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So many know that single use plastic water bottles break down with repeated use. Well the other day, I decided to buy a reusable water bottle. I am on a budget and picked up a Nike Hyperfuel 32oz. Its composition is 60% low density polyethylene/30% polypropylene/10% thermoplastic elastomer.

I bought with a little hesitation to be honest cause I have this fear since it’s plastic that it will break down and I will ingest tiny plastic particles even if it’s not severe as the single use ones. Any chemistry gurus out there that can tell me whether or not this type of plastics are susceptible to water break down?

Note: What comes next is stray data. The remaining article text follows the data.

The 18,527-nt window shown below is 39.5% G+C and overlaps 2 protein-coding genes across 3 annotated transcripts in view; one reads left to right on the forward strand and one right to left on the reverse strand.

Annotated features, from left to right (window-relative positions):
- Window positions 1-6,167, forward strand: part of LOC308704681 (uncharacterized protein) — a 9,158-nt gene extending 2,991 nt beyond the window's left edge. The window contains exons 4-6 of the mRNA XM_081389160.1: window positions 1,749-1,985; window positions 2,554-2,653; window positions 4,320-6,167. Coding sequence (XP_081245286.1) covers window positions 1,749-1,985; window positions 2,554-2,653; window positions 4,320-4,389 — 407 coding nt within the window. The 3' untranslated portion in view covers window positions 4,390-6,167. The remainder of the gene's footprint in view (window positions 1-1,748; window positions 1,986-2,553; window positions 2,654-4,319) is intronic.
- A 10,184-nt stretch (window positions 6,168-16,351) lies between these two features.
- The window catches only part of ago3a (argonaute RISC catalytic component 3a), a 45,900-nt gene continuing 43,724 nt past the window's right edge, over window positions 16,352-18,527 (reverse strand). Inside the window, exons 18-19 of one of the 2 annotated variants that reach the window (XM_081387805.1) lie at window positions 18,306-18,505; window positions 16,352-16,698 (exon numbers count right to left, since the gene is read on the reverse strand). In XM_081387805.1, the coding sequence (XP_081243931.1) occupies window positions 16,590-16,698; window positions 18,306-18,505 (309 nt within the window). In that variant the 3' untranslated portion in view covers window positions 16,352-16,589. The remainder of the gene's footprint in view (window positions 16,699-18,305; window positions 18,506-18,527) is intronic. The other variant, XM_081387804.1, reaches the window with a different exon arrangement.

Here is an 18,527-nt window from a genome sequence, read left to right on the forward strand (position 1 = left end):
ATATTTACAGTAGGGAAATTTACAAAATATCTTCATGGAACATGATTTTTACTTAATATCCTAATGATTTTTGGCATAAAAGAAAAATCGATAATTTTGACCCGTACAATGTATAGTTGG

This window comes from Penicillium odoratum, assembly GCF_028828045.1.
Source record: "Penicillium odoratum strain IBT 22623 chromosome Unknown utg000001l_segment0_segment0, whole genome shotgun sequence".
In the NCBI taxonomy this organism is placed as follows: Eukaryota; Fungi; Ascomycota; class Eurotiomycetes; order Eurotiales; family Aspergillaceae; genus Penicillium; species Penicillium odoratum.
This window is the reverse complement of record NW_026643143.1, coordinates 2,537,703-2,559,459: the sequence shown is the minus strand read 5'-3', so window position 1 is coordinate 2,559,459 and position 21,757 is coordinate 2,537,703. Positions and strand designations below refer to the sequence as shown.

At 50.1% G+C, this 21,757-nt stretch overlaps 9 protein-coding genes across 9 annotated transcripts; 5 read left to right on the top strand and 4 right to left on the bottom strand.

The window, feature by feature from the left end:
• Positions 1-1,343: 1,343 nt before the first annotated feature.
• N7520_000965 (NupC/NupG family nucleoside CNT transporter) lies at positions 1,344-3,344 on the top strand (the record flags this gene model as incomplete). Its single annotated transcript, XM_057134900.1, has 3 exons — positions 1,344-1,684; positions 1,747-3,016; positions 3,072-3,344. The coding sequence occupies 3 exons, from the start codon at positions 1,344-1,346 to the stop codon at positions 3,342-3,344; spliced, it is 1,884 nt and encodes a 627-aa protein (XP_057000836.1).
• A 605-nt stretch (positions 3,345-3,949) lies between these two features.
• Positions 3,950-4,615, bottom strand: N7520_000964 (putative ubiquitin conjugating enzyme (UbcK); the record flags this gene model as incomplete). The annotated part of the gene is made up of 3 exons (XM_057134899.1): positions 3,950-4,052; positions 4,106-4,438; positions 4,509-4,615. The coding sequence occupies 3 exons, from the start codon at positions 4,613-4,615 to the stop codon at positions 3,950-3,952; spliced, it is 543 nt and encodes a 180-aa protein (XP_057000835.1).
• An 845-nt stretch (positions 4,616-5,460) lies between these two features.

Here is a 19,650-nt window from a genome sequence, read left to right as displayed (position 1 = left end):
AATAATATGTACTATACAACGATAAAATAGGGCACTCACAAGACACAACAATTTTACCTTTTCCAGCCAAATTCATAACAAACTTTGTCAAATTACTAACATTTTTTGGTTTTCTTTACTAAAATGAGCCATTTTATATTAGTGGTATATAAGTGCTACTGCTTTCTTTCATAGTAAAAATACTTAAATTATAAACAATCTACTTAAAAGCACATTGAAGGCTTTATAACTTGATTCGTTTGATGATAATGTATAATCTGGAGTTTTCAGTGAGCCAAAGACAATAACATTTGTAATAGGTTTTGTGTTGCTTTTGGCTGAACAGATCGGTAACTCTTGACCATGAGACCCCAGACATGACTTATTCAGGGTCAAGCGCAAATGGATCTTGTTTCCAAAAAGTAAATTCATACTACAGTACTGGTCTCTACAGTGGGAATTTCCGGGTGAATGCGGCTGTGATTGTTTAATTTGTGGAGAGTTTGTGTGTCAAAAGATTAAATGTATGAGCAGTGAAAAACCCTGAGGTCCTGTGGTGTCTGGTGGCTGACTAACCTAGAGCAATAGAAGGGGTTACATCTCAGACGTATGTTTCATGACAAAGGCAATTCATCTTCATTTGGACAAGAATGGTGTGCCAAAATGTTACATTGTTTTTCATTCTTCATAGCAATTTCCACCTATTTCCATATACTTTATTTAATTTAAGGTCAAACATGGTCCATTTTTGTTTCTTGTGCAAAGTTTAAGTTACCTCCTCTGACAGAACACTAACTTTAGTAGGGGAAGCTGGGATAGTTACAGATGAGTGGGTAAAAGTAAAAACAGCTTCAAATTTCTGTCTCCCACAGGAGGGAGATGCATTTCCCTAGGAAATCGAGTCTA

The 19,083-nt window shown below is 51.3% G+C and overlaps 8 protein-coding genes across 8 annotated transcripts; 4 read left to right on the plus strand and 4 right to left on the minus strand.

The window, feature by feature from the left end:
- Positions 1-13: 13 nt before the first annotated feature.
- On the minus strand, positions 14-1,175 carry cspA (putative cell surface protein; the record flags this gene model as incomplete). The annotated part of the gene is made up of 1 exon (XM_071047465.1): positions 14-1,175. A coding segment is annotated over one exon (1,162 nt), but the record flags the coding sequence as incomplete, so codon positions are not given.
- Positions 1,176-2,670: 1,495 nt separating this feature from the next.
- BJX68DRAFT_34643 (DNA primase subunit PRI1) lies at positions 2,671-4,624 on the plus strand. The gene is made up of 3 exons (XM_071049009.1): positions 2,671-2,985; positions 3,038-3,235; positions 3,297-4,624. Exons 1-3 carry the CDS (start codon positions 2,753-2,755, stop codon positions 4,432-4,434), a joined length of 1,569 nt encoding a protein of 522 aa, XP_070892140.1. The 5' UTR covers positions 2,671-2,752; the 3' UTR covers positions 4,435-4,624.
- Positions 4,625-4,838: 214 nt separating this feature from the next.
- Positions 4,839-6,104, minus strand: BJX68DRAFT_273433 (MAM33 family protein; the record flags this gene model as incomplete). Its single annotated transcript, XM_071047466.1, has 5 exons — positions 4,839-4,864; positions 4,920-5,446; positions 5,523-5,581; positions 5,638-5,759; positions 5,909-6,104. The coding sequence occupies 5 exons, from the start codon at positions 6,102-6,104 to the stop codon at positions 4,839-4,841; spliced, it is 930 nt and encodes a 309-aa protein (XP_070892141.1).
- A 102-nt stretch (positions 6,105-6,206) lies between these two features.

• Hello and welcome! I think this question is a good fit for this site, however there's a chance you might get some better answers over on Chemistry.SE. – LShaver Jan 8 '19 at 17:27
  • Related (but different) questions: Sustainability of steel versus plastic bottles and Leak proof water bottles? – THelper Jan 9 '19 at 7:36
  • The amount of plastic microparticles/molecules you ingest from a reusable plastic bottle will be in the same order of magnitude as from a single use bottle. – user2451 Feb 13 '19 at 9:52
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Drinking from this bottle probably will not cause any measurable health effects.

Realistically, any material will experience wear. This means you will be drinking some amount of plastic regardless of the chosen material. Both LDPE and PP degrade from UV exposure so keeping it out of the sun is a good idea. Both polymers have low melting temperatures so I would not put hot liquids inside. The elastomer is probably on the outside of the bottle.

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